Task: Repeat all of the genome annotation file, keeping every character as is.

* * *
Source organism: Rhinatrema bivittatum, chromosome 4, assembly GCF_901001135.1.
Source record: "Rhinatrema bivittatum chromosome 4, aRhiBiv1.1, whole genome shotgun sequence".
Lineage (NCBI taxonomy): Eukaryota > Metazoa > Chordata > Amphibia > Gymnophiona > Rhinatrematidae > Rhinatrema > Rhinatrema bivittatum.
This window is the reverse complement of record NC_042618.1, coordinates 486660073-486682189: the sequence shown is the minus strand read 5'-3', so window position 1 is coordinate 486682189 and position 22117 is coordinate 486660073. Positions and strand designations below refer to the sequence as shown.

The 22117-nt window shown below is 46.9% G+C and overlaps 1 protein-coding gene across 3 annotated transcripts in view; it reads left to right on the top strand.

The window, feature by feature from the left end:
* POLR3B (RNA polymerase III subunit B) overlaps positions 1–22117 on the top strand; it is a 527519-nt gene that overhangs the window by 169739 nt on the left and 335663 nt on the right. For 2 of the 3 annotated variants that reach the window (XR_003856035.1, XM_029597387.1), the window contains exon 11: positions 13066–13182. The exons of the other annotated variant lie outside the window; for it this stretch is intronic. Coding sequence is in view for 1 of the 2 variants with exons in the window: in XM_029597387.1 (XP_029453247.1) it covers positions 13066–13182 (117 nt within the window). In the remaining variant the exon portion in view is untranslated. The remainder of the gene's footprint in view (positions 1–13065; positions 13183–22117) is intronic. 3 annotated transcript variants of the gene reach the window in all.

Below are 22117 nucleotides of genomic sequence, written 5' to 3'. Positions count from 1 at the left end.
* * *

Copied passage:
Source organism: Rhinatrema bivittatum, chromosome 4, assembly GCF_901001135.1.
Source record: "Rhinatrema bivittatum chromosome 4, aRhiBiv1.1, whole genome shotgun sequence".
Lineage (NCBI taxonomy): Eukaryota > Metazoa > Chordata > Amphibia > Gymnophiona > Rhinatrematidae > Rhinatrema > Rhinatrema bivittatum.
This window is the reverse complement of record NC_042618.1, coordinates 486660073-486682189: the sequence shown is the minus strand read 5'-3', so window position 1 is coordinate 486682189 and position 22117 is coordinate 486660073. Positions and strand designations below refer to the sequence as shown.

The 22117-nt window shown below is 46.9% G+C and overlaps 1 protein-coding gene across 3 annotated transcripts in view; it reads left to right on the top strand.

The window, feature by feature from the left end:
* POLR3B (RNA polymerase III subunit B) overlaps positions 1–22117 on the top strand; it is a 527519-nt gene that overhangs the window by 169739 nt on the left and 335663 nt on the right. For 2 of the 3 annotated variants that reach the window (XR_003856035.1, XM_029597387.1), the window contains exon 11: positions 13066–13182. The exons of the other annotated variant lie outside the window; for it this stretch is intronic. Coding sequence is in view for 1 of the 2 variants with exons in the window: in XM_029597387.1 (XP_029453247.1) it covers positions 13066–13182 (117 nt within the window). In the remaining variant the exon portion in view is untranslated. The remainder of the gene's footprint in view (positions 1–13065; positions 13183–22117) is intronic. 3 annotated transcript variants of the gene reach the window in all.

Below are 22117 nucleotides of genomic sequence, written 5' to 3'. Positions count from 1 at the left end.